What I Read: The Secret Race: Inside the Hidden World of the Tour de France: Doping, Cover-ups, and Winning at All Costs by Tyler Hamilton
As a long-term cycling fan, The Secret Race has been a book I’ve meant to read for months but also a book I have also avoided in an attempt not to further my disillusionment for a sport which I loved watching during my college years. One of my high points of my mountain biking club’s annual trip to the French Alps was the day we would ride up part of the ascent from Morzine to Avoriaz on the way up to some cross-country trails in the next valley. The lactic acid would burn in my legs but I always felt like I finally had a glimpse of the suffering experienced by the best cyclists in the world.
The funny thing is that it is due to one of those Alpine trips that I turned into a cynic about the world of professional road cycling. A clumsy trip down some steps in the last days of a fortnight long mountain biking trip resulted in a compressed T7 vertebrae, cracked ribs and 2 months off work. To fill my time up, friends loaned me books on all sorts of topics, including Paul Kimmage’s Rough Ride.
While I knew there was doping within professional cycling, Rough Ride opened my eyes to how endemic it was within the peloton during Kimmage’s cycling career and of course, caused me to question the credibility of many cyclists’ hero, Lance Armstrong. I followed the story of Armstrong and the doping allegations made by investigative journalist David Walsh and former teammate Floyd Landis, and always wondered whether the truth would ever come out.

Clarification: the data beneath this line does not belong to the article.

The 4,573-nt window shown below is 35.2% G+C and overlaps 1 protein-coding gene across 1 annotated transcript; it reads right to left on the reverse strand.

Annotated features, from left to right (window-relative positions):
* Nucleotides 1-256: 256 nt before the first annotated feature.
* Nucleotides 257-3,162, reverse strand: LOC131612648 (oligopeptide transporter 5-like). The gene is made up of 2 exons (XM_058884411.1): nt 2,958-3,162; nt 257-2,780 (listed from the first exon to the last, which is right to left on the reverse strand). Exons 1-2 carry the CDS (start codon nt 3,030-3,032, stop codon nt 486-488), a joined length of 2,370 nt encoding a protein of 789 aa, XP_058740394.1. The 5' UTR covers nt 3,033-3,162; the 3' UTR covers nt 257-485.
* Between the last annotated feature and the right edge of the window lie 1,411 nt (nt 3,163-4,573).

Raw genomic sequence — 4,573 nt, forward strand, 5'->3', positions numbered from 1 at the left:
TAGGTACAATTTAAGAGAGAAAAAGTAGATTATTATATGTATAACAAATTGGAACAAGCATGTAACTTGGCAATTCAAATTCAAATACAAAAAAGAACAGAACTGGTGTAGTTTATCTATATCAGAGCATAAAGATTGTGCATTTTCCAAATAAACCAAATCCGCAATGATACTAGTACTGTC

When I eventually read The Secret Race, it became apparent that doping was highly organised and well-researched by professional cycling teams, and was promoted as the only way to make it in the cycling world. Furthermore, the UCI were complicit in the continuation of doping within cycling as they ignored several incidents of missed tests and tests which were positive for testosterone, EPO or blood doping in return for donations or neatly explained away with a retroactive prescription.
With a particular view on Armstrong’s actions during his seven years winning the Tour, Hamilton’s account of his time with US Postal indicts Armstrong not just for cheating but for bullying cyclists out of the team for refusing to dope and introducing several cyclists in US Postal to various doping methods and unethical doctors like Dr. Michele Ferrari. Even then, the manipulative and aggressive tactics Armstrong used to undermine and intimidate anyone who accused him of doping or who could prove the allegations were outlined, and haven watched several Armstrong interviews about doping, certain moments when these tactics were used stick out in my memory.
Overall, The Secret Race is a fascinating read for any sports fan. The book itself is really well written and fast paced, with any necessary scientific information explained in a concise manner. Even if you are not a sports fan, this is a must-read if you have ever wondered how someone can get away with cheating or why a sports hero would consider something so damaging to their career and reputation.
With a final note on Armstrong, I am glad Hamilton and the many other people who have risked their credibility in going up against Armstrong with allegations and evidence of doping have been vindicated by his eventual and long overdue confession.